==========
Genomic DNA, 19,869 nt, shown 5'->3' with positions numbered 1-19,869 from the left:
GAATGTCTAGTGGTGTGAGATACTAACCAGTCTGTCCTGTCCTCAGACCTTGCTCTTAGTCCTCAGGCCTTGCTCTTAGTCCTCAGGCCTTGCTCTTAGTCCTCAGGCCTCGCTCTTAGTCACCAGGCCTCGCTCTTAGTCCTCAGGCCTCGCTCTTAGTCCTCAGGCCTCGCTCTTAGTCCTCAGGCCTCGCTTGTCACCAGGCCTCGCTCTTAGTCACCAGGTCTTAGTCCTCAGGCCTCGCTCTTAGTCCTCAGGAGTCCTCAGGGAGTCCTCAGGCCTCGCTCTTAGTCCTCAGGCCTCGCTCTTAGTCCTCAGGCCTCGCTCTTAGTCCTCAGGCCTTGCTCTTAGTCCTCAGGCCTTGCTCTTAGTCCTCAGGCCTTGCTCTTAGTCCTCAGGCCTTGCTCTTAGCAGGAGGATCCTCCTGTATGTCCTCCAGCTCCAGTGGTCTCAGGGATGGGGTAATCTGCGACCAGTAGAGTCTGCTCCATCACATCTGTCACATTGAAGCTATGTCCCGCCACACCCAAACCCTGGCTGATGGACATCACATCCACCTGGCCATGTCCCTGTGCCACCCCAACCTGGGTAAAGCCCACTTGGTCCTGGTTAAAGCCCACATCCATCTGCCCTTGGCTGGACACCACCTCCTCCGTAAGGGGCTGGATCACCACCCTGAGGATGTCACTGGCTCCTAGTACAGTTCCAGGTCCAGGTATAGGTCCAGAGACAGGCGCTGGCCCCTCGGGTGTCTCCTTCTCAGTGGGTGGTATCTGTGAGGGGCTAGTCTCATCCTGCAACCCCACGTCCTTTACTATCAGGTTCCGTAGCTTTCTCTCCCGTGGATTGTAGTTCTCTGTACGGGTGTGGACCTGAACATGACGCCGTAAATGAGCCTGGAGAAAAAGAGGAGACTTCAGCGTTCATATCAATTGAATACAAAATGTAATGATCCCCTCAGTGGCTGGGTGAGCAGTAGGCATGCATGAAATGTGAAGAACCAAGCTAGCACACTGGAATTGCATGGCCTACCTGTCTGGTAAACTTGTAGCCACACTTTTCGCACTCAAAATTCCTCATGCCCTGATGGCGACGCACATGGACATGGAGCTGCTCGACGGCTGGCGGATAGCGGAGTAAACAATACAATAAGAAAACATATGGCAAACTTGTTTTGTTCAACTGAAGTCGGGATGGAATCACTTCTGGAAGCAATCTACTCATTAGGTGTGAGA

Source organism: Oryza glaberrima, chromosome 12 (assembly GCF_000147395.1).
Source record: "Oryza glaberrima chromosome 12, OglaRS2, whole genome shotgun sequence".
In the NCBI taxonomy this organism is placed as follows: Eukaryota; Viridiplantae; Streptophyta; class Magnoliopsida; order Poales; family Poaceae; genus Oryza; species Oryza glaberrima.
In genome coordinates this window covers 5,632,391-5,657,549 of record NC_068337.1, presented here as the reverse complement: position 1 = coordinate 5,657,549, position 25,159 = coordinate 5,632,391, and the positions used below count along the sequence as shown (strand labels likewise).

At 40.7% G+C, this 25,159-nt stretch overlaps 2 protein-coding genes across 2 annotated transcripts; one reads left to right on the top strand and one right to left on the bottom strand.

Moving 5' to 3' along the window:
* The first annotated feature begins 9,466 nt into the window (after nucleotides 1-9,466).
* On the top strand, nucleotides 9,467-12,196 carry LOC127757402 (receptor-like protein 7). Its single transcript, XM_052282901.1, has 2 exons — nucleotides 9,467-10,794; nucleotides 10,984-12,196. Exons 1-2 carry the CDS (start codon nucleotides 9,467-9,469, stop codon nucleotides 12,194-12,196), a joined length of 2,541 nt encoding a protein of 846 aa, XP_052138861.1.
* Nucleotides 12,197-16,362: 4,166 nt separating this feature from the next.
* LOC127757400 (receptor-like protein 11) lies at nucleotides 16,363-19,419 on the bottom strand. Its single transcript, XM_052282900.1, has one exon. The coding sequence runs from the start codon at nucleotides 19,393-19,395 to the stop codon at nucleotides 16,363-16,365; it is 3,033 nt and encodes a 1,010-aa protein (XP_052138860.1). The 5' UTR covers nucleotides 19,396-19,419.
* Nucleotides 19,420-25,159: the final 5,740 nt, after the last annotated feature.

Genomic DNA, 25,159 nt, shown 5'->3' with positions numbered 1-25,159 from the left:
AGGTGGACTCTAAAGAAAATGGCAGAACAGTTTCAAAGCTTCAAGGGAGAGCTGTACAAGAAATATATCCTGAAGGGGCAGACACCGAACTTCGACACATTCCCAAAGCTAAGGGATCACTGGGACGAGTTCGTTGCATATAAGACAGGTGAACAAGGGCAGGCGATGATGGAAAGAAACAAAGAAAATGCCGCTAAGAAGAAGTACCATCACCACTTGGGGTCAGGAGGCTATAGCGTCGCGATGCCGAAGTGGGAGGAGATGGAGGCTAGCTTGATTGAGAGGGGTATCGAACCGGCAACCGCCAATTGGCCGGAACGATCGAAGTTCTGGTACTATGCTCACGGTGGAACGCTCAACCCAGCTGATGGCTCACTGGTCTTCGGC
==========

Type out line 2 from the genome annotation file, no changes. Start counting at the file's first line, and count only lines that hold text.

GAATGTCTAGTGGTGTGAGATACTAACCAGTCTGTCCTGTCCTCAGACCTTGCTCTTAGTCCTCAGGCCTTGCTCTTAGTCCTCAGGCCTTGCTCTTAGTCCTCAGGCCTCGCTCTTAGTCACCAGGCCTCGCTCTTAGTCCTCAGGCCTCGCTCTTAGTCCTCAGGCCTCGCTCTTAGTCCTCAGGCCTCGCTTGTCACCAGGCCTCGCTCTTAGTCACCAGGTCTTAGTCCTCAGGCCTCGCTCTTAGTCCTCAGGAGTCCTCAGGGAGTCCTCAGGCCTCGCTCTTAGTCCTCAGGCCTCGCTCTTAGTCCTCAGGCCTCGCTCTTAGTCCTCAGGCCTTGCTCTTAGTCCTCAGGCCTTGCTCTTAGTCCTCAGGCCTTGCTCTTAGTCCTCAGGCCTTGCTCTTAGCAGGAGGATCCTCCTGTATGTCCTCCAGCTCCAGTGGTCTCAGGGATGGGGTAATCTGCGACCAGTAGAGTCTGCTCCATCACATCTGTCACATTGAAGCTATGTCCCGCCACACCCAAACCCTGGCTGATGGACATCACATCCACCTGGCCATGTCCCTGTGCCACCCCAACCTGGGTAAAGCCCACTTGGTCCTGGTTAAAGCCCACATCCATCTGCCCTTGGCTGGACACCACCTCCTCCGTAAGGGGCTGGATCACCACCCTGAGGATGTCACTGGCTCCTAGTACAGTTCCAGGTCCAGGTATAGGTCCAGAGACAGGCGCTGGCCCCTCGGGTGTCTCCTTCTCAGTGGGTGGTATCTGTGAGGGGCTAGTCTCATCCTGCAACCCCACGTCCTTTACTATCAGGTTCCGTAGCTTTCTCTCCCGTGGATTGTAGTTCTCTGTACGGGTGTGGACCTGAACATGACGCCGTAAATGAGCCTGGAGAAAAAGAGGAGACTTCAGCGTTCATATCAATTGAATACAAAATGTAATGATCCCCTCAGTGGCTGGGTGAGCAGTAGGCATGCATGAAATGTGAAGAACCAAGCTAGCACACTGGAATTGCATGGCCTACCTGTCTGGTAAACTTGTAGCCACACTTTTCGCACTCAAAATTCCTCATGCCCTGATGGCGACGCACATGGACATGGAGCTGCTCGACGGCTGGCGGATAGCGGAGTAAACAATACAATAAGAAAACATATGGCAAACTTGTTTTGTTCAACTGAAGTCGGGATGGAATCACTTCTGGAAGCAATCTACTCATTAGGTGTGAGA